They require loose earth rather than bedrock (animating bedrock should take them a lot more energy, at least in my Glorantha - you need to rip out a part out of a greater whole in order to animate it, which should at least increase the difficulty.

 

16 hours ago, Scorpio Rising said:

Thanks again for all the thoughtful replies here.  I've learned a lot from them, even ones that aren't immediately germane to the needs of my particular game.

That's a common phenomenon when you throw interesting tasty bits of unresolved questions into the shark pool, but feeding frenzies can be productive at times.

Don't hesitate to ignore our ramblings and keep asking what exactly you want to know.

 

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20 hours ago, Scorpio Rising said:

2. Quite whom the besiegers are is a little vague.  The references I've picked up indicate that the Lunar army combined with a mercenary force from Volsaxiland led by Duke Sanuel sieged Road End fort, but they also imply that Sanuel was the overall commander of that force which makes it unlikely that there was a substantial presence from eg. the Lunar College of Magic as I can't picture them taking orders from a foreign mercenary.  Instead I imagine any Lunar troops to be Tarshite peltasts and other medium-light grade troops with low magical capabilities.  Sanuel will have wizards of his own but it will be whatever magic he's brought from Volsaxiland, not the powerful magics of the moon.  In this context the idea of disease spirits sounds pretty cool.

I believe that the name 'Sanuel' is no longer canon, but after the disintegration of King Rikard the Tiger-Hearted's short-lived kingdom following his defeat by Fazzur Wideread in 1620, Hendrikiland and Malkonwal were reorganized by the Lunars into four military districts (Volsaxar, Hendrikar, Gardufar, and Esvular), and the larger cities given Lunar garrisons. At that point various adventurers (in the old meaning, not PCs) would have taken advantage of the opportunities and taken mercenary service with the Lunars. Most such mercenary companies, if Western in origin, would have a sorcerer or two among their number. However, disease spirits are rarely useful in battle, though they can infect troops in camp, weakening units with infection and disease. As they have a tendency to propagate, they are liable to affect besiegers as well, so unless your sorcerer has very effective Control spells, using them is a risk, and may not go down well with allied forces.

Tarshite mercenaries are also possible, and as likely as members of the Tarsh Provincial Army. The only light infantry in that would be the 1st Tarshite Light Foot, equipped with javelins, small shield, and kopis swords; this regiment is recruited from around Slavewall and is very similar to Sartarite mercenaries and worship their own tribal gods. They are skilled at suppressing guerilla fighters.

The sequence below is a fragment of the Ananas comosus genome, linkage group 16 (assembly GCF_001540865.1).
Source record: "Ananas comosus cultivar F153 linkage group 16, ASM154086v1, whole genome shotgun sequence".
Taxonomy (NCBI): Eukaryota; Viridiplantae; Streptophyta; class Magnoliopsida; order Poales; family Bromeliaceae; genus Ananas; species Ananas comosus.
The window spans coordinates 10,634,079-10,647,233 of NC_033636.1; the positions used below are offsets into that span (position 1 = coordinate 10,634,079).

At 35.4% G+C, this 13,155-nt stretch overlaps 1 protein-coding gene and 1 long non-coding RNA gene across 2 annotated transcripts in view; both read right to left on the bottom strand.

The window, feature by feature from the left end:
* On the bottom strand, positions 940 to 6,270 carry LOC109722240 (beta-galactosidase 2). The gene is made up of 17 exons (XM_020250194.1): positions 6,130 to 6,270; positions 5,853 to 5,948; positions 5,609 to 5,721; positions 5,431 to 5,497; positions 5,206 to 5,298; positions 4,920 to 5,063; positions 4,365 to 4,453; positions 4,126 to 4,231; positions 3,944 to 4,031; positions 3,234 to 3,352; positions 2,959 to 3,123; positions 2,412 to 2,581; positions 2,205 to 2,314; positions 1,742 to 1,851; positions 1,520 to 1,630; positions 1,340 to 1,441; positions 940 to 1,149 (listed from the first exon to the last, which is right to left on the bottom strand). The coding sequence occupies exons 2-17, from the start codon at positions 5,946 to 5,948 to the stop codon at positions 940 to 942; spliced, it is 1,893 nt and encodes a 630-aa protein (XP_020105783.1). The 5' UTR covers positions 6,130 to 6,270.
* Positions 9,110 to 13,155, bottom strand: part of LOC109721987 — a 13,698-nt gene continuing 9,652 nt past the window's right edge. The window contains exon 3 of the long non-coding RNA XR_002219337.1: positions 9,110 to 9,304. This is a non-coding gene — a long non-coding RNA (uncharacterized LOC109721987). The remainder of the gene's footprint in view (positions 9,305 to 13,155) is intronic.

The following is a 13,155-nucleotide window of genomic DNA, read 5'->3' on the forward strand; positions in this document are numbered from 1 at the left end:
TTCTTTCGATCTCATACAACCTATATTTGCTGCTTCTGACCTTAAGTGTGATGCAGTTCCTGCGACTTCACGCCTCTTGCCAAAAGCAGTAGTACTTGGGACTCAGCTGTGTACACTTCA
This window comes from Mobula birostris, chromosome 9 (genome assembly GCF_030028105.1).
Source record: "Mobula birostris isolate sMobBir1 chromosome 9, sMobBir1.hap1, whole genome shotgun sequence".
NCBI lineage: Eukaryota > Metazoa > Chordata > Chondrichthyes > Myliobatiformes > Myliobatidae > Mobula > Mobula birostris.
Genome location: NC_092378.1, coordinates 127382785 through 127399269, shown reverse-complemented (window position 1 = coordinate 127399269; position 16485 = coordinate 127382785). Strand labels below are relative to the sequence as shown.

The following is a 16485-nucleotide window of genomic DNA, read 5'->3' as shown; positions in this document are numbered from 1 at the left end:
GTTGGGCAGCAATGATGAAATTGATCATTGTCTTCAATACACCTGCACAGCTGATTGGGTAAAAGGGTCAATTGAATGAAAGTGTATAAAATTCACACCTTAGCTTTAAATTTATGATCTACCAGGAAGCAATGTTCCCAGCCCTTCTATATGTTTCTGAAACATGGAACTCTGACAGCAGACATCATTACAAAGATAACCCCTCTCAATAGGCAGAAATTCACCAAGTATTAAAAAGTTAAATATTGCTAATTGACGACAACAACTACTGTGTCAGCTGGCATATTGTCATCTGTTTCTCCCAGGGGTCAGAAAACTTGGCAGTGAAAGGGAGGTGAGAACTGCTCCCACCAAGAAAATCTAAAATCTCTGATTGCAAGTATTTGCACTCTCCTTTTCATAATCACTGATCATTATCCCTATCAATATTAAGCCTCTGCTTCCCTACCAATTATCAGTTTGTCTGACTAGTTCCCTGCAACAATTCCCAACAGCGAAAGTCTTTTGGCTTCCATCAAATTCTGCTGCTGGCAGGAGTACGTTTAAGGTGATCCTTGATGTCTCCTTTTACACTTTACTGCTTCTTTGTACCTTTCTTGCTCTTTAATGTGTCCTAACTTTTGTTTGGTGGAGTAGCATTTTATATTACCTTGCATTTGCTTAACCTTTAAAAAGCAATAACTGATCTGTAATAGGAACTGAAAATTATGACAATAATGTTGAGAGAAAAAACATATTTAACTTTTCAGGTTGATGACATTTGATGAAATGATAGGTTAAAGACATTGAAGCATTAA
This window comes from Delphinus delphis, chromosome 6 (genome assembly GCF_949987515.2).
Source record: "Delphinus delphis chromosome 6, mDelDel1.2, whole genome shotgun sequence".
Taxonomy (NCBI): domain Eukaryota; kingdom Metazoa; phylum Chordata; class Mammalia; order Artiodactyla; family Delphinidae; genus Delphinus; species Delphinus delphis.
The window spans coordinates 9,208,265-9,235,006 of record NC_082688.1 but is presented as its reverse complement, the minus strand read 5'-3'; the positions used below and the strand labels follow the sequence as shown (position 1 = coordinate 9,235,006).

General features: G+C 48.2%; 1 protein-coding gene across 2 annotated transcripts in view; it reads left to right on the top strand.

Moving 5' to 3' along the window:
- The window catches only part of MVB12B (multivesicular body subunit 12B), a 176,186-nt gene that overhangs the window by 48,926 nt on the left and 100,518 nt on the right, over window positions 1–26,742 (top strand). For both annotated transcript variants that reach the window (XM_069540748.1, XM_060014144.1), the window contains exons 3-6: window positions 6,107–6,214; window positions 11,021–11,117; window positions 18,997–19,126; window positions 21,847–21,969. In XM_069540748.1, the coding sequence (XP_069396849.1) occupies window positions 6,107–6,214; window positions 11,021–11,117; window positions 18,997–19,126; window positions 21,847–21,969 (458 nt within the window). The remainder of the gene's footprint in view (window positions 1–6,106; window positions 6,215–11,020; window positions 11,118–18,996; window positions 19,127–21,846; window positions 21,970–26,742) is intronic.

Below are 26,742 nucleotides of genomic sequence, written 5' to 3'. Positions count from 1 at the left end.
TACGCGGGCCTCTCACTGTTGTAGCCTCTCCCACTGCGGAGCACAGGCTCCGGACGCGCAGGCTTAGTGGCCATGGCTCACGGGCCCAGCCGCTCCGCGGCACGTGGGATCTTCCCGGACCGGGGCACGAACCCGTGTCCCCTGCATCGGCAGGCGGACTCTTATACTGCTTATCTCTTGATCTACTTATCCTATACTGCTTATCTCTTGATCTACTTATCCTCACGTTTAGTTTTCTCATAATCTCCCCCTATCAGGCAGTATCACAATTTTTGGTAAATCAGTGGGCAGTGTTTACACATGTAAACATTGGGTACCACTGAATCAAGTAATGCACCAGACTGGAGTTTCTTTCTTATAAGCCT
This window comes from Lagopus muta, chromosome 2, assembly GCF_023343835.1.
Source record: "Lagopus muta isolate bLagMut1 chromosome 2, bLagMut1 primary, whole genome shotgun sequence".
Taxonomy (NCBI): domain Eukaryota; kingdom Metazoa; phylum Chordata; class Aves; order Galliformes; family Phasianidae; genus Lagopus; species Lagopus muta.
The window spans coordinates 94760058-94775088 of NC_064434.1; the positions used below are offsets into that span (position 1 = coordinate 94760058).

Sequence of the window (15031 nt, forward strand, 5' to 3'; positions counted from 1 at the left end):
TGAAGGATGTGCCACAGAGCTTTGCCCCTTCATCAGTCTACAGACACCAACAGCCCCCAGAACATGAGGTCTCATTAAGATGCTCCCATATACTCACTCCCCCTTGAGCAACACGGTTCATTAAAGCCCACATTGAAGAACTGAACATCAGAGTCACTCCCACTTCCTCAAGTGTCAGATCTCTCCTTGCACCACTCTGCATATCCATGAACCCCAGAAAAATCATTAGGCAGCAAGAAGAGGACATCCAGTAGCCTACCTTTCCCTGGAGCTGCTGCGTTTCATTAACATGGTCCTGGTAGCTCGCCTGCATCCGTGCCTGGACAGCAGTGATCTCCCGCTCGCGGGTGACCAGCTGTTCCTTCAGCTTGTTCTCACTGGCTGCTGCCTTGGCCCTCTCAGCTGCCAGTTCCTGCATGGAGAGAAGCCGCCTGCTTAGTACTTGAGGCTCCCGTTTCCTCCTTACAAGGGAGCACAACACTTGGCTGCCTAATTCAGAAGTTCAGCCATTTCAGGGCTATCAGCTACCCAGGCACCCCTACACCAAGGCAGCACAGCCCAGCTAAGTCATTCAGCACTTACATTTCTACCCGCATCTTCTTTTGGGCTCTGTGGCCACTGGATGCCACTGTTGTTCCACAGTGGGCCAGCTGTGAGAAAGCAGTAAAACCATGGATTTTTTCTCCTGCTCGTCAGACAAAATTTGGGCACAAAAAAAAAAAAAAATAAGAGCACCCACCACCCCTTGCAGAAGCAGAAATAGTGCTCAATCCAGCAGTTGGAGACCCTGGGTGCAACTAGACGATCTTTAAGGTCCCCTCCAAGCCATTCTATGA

20 hours ago, Scorpio Rising said:

4. I'm interested in the idea of "Gnomes" and their significance for siege warfare.  Are they earth elementals or something quite other?  They're not something I've come across in my Gloranthan readings to date.

Earth elementals. They can shape the earth (but not rock or sand) in almost any way: in warfare they can create pits or ramps, dig tunnels, fill tunnels, or undermine walls. Defenders can use them to topple or bury siege engines. However, as they are so useful, any significant fortifications will employ countermeasures in the form of guardian spirits and spells to strengthen walls against them. Stone walls on stone foundations will counter earth elementals, but depending on the terrain, it isn't always possible to dig down far enough to reach the bedrock, but in this case, (big) earth elementals can be used to form large ramps to allow attackers to storm the walls.

Edited by M Helsdon

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Sanuel is a unit from the Dragon Pass boardgame, which means it is part of the basic canon.

The exact background of that unit has been subject to speculation, though.

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7 hours ago, Joerg said:

Sanuel is a unit from the Dragon Pass boardgame, which means it is part of the basic canon.

 I've checked through some Army Lists Jeff authored a few years ago: Sanuel appears in the earliest draft but is later replaced by Mularik.

Edited by M Helsdon

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2 hours ago, M Helsdon said:

Sanuel appears in the earliest draft but is later replaced by Mularik

The last I heard was that Baron of Sanuel was a title given to Mularik Ironeye.

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45 minutes ago, jajagappa said:

The last I heard was that Baron of Sanuel was a title given to Mularik Ironeye.

My information is three or four years old, so it is entirely possible that Sanuel has changed from a personal name to a place name (in Tanisor?)

King Rikard the Tiger-Hearted was also an heretical Hrestoli exile from Tanisor, though Mularik met Argrath among Harrek's Wolf Pirates.

The regiment of Mularik’s Men consists of iron-clad cataphracti heavy cavalry equipped with kontos and broadsword, supported by sorcerers. Mularik, although a mercenary, is unlikely to have supported the Lunars.

Edited by M Helsdon